On June 25, 2015, the U.S. Supreme Court issued a highly anticipated ruling upholding the extension of subsidies to insurance coverage purchased on the Federal marketplace.This decision focused on the interpretation of the Affordable Care Act’s (ACA) language stating that subsidies are available under Section 1311(1) of the Act to those enrolled in health care plans acquired through an Exchange established by a State” While recognizing that the ACA “contains more than a few examples of inartful drafting,” Chief Justice Roberts, writing for the six-Justice majority, wrote that this language was ambiguous and that “[t]he words of a statute must be read in their context and with a view to their place in the overall statutory scheme.” In his opinion, Justice Roberts further stated that “…the Act’s context and structure compel the conclusion that [the law] allows tax credits for insurance purchased on the Exchange created under the Act. Those credits are necessary for the Federal Exchanges to function like their State Exchange counterparts, and to avoid the calamitous result that Congress plainly meant to avoid.” Justices Kennedy, Breyer, Ginsburg, Kagan, and Sotomayor joined in the majority opinion.
Justice Scalia filed a dissenting opinion in which Justices Alito and Thomas joined, stating that the majority’s decision that the phrase “Exchange established by the State” actually means “Exchange established by the State or the Federal Government,” was absurd. Justice Scalia further referred to the majority’s opinion as “pure applesauce” and “interpretive jiggery-pokery” that ignored the plain language of the ACA. He also said that instead of referring to the ACA as “Obamacare,” “[w]e should start calling this law SCOTUScare."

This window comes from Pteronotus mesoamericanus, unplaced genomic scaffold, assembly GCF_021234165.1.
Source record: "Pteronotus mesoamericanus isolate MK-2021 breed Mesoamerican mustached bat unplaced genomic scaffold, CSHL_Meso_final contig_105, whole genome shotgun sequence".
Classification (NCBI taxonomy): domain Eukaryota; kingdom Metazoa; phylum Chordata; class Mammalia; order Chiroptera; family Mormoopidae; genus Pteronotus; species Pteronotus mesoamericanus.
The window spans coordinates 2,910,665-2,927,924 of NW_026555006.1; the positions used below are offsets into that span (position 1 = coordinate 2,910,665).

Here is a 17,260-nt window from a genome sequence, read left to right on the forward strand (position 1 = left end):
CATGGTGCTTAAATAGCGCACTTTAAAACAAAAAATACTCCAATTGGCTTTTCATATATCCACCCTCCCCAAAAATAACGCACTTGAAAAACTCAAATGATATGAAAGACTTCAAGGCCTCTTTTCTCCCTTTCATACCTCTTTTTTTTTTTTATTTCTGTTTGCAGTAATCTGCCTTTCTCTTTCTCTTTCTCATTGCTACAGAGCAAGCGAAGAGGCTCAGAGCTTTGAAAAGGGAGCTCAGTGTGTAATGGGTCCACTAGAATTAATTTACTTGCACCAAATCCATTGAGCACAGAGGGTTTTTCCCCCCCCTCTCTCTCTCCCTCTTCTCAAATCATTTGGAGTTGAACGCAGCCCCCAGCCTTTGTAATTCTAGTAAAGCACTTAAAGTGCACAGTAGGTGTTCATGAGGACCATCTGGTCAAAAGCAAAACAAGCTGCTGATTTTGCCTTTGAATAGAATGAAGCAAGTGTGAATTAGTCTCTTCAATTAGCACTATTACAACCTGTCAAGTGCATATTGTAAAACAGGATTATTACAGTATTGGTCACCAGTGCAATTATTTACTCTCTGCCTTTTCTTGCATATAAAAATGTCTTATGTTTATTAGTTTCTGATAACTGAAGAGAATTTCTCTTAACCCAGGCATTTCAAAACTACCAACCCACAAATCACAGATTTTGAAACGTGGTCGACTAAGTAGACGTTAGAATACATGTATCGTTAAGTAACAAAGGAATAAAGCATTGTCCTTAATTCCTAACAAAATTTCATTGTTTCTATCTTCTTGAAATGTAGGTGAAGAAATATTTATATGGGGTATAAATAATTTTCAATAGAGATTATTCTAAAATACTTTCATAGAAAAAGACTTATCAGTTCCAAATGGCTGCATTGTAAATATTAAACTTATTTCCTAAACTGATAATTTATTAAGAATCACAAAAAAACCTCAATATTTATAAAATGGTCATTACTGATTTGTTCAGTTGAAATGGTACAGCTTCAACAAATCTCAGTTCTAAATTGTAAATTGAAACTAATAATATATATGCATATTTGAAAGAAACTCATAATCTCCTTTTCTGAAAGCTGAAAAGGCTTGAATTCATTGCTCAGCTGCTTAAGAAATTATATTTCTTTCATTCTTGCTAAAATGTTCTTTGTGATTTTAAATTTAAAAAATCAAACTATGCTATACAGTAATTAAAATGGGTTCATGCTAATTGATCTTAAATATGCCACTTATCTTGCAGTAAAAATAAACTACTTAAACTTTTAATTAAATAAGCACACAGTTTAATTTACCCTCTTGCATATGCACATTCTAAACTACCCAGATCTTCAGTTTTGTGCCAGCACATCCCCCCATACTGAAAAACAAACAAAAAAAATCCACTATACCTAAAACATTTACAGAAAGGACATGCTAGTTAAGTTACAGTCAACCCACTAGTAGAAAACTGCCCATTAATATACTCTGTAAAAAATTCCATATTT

What does this ruling mean for employers? Most employers have already spent countless hours determining whether they are an “applicable large employer” for purposes of the ACA’s “employer mandate.” This decision does not affect such determinations. Rather, the ruling confirms the continuation of the “mandate,” and extends the possibility of penalties employers whose employees purchase coverage and receive subsidies on a Federal exchange. Employers should be reminded, however, that the ACA does not actually mandate that employers provide coverage for their full time employees; however, penalties are triggered when an employee signs up for coverage in an exchange and receives a premium tax credit (or subsidy). This “requirement” has been phased in, and became effective January 1, 2015, for employers with 100 or more full time (or full time “equivalent”) employees. The requirement goes into effect for employers with 50 or more full time or full time equivalent employees on January 1, 2016. Employers with less than 50 FTEs are not subject to the penalty.
Although the Supreme Court’s decision has been described as the second time the Supreme Court has saved “Obamacare,” there are many issues that continue to remain in debate. The “Save American Workers Act,” which passed in the U.S. House of Representatives on January 8, 2015, proposes to amend the Tax Code to change the definition of “full-time employee” under the ACA to the industry standard of 40 hours per week, rather than the current ACA standard of 30 hours per week. This bill is still pending in the Senate. Employer groups are also pursuing additional changes to the ACA, such as streamlining the reporting requirements and pushing for the repeal of the upcoming “Cadillac” tax. We will continue to keep you updated on these and other ACA developments.
For now, employers that have been waiting on the King v. Burwell decision to get into compliance with the ACA are encouraged to do so as soon as possible to avoid potential penalties.